It also is a firm that, during the past 12 years, developed an improved ability to fix its sights on long-range goals - way beyond the shorter horizons of shareholders and Wall Street analysts. Pulte knows what it wants to be when it grows up.
An example: For years Pulte operated with an extremely decentralized structure. Division presidents ran their fiefdoms as local entrepreneurs with almost total autonomy. Headquarters served as a banker for this network. Bill Pulte saw home building as a local business and refused to allow a corporate bureaucracy to impede that entrepreneurial zest.
However, immense geographic growth (from 19 markets to 40 in five years during the late 1980s and early ’90s) prompted the insertion of a layer of regional senior management (in 1990), while advances in computer and communications technology began to make centralization of many business functions feasible. Pulte studied this changing picture carefully and developed a long-range strategy to move to corporate those functions that should be centralized, enhancing the division presidents’ ability to concentrate on land, product and customer satisfaction. In the late ’90s, when Pulte began to nurture customers toward long-lasting relationships, this more robust corporate level was in place to take the lead in creating a uniform customer experience nationwide.
"You can centralize the science of this business; the art you can’t," says Mark O’Brien, Pulte’s president and chief operating officer. "We’ve centralized payroll, purchasing, information technology, marketing, human resources, and our quality program had its birth here at corporate. But the choices in locations, products and pricing, and the execution of those strategic decisions, have to stay in the hands of local managers."
In a similar progression of thought, Pulte moved from growth via greenfield startups to a merger-and-acquisition strategy. "I look back and say, ‘Thank God we did it [internally] at first,’ because we’re now in 41 markets with Pulte-trained people, and we’ve got a unified brand," chairman and CEO Bob Burgess says. "When we say something in Pulte lingo, everybody knows what we mean. We’ve got one unified financial system. But in the future, you’ll see us use acquisitions more."
Having reached a perceived critical mass in size and maturity in culture, Pulte had the confidence in recent years to shift gears - first with the acquisitions of Radnor Homes in Tennessee and DiVosta & Co. in Florida, and then with the breathtaking deal that shocked the industry this year.
Pulte’s $1.7 billion acquisition of Del Webb Corp. put the firm on the cutting edge of the consolidation trend. The blockbuster deal, unveiled in May and closed July 31, combined the No. 2 home builder in PB’s most recent revenue rankings with No. 8 Del Webb.
The deal will test whether Pulte’s culture is strong enough to absorb 3,500 Del Webb employees without diluting its focus. Del Webb was a highly centralized company, almost a direct opposite to Pulte’s history. But they share one important trait - the focus on nurturing relationships with customers. Del Webb is a recognized leader in this area because its targeted active-adult/retiree buyers take longer than any others to make a purchase decision.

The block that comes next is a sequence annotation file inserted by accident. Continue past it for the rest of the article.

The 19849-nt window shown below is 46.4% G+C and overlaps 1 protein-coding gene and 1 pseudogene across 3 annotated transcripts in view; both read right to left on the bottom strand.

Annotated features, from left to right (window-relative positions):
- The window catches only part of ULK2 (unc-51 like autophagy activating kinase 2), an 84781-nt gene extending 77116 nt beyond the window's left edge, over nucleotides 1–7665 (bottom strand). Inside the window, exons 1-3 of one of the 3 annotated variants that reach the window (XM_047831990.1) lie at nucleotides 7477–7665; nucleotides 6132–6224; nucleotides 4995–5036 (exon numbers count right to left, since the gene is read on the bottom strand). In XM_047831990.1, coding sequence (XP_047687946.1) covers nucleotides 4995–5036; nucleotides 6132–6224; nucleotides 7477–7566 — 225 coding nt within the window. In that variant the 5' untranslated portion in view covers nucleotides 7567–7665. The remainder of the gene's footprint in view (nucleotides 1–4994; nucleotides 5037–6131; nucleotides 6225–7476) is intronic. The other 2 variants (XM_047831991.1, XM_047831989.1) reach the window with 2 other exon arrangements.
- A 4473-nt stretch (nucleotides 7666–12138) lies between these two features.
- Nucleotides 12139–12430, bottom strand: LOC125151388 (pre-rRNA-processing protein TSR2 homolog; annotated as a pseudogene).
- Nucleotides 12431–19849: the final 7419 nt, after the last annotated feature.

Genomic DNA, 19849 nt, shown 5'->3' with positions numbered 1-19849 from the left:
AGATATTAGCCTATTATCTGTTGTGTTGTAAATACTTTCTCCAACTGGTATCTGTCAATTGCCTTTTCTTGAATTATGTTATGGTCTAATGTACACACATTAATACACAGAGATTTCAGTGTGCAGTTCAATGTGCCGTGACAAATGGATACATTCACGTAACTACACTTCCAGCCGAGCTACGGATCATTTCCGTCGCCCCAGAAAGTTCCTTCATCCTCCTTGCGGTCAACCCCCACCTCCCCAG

|From left: Central Group president Richard Strom, Southeast Group president Norman White, Northeast Group president Jeffrey Croft and Midwest Group president Robert Halso|
‘Homeowner for Life’
Introduced in the late 1990s, that’s the label Pulte puts on the centerpiece of its business strategy and corporate culture. While it’s bursting into fruition this year, the seeds were sowed long ago.
Led by the triumvirate of founder William J. Pulte, 69 (chairman of the executive committee), Robert K. Burgess, 57 (chairman of the board and CEO), and Mark J. O’Brien, 59 (president and COO), Pulte is reaping the benefits of management initiatives begun in the late 1980s. Lesson No. 1 from these Michigan moguls: Patience is a virtue.
Pulte doesn’t rush anything, but when it finds something it believes in, it sticks with it. The company grabs goals by the pant leg and hangs on with bulldog determination. That goal-focused drive is evident throughout the organization, but it comes straight from the top. "I don’t think I’ve ever gone to work a day in my life," Bill Pulte says. "I have always gone to play ... but I’ve always had a goal and a plan to reach that goal. ... By 2010 I want to be at least $15 billion in annual revenue. I will be very disappointed if we don’t hit that target and if we don’t do at least 20% margin."
You might be tempted to dismiss such talk as bombast. But consider this: In 1990, Pulte operated in 21 markets in 12 states and closed 5,706 sales for revenue of $769 million. Today, Pulte operates in 41 markets in 25 states (as well as Puerto Rico, Mexico and Argentina) and has revenue projected by Wall Street analysts to reach $5.1 billion for the U.S. operations alone, without the full integration of Del Webb.
The plans to reach those goals for 2010 are already in place, extending those that brought the company to the achievements of 2001. Building block No. 1 is Bill Pulte, especially the values he infused into the company from the day he started his first house in 1950.
A big part of the corporate culture is his determination to build his brand into an instantly recognized icon. Ask any Pulte manager about the plan to do that, and you’re likely to hear that the brand platform is "three I’s on quality" - involvement, integrity and innovation, all of which are prominent qualities of Bill Pulte. Make no mistake, this is still his company.